The preacher asked me & she said, “Yes he does too”
    The preacher said, “I pronounce you 99 to life”
    Son, she’s no lady she’s your wife” 😉

  2. Returning to the audio-breakfast theme, I like the Onken Strawberry 0% Fat. I should perhaps go for the Yeo Valley organic, not because it’s organic, but because the owner of the brand is a patron of the ballet, his main dairy is on the site of a magnificent Elizabethan house where he has hosted Royal Ballet fundraising events on the grounds, and where I met the cows that contribute to the yoghurt during the interval. They are great big black and white things.

    Whatever, my choice was always going to be all-in-one.

      1. Can only have a little fun with Paul’s sense of perfection in all things edible or audible.

        I’m adding bass to taste. Have a subwoofer behind me and it’s switched on for Liszt at the moment, but gets switched off for Vivaldi. Transcendental Etudes are rather good sub set-up material for tweaking the output.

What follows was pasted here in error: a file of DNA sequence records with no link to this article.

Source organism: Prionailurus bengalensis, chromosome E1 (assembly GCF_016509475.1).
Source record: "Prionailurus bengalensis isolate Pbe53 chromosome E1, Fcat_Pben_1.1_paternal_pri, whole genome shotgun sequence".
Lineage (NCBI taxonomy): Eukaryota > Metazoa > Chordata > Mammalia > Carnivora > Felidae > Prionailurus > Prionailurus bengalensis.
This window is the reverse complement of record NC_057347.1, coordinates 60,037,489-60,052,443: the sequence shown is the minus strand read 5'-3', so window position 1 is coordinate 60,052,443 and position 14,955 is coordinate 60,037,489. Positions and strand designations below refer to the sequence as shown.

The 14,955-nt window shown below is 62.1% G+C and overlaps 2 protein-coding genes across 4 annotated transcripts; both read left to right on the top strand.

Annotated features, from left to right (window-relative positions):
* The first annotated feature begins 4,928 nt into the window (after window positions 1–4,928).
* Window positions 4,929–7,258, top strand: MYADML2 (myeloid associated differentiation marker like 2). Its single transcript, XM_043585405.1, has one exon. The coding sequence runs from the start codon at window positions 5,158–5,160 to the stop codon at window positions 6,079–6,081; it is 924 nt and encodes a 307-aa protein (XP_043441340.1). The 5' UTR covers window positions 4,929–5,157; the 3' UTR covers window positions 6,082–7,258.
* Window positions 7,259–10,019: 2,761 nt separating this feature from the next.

1. If Vivaldi shows too much bass with a sub, I’d say the latter either cranked up too loud or has a too high crossover point chosen…rather both 😉 At least I never heard of Vivaldi organ works.

          1. jazz,
            When I was experimenting with subwoofers, I was told that I
            should be able to ‘set & forget’ them…tune them to the room.
            I found this impossible since different CDs (recordings) have different levels of bass.

            1. They were right. As in Steven’s case, if you have to adjust the sub to different recordings (except extremely insane recorded hip hop), you most probably have no flat FR in the sub region due to its placement and/or because it’s not EQ’able. IMO a non EQ’able sub is a source of frustration and non optimal sound from a sub anyway.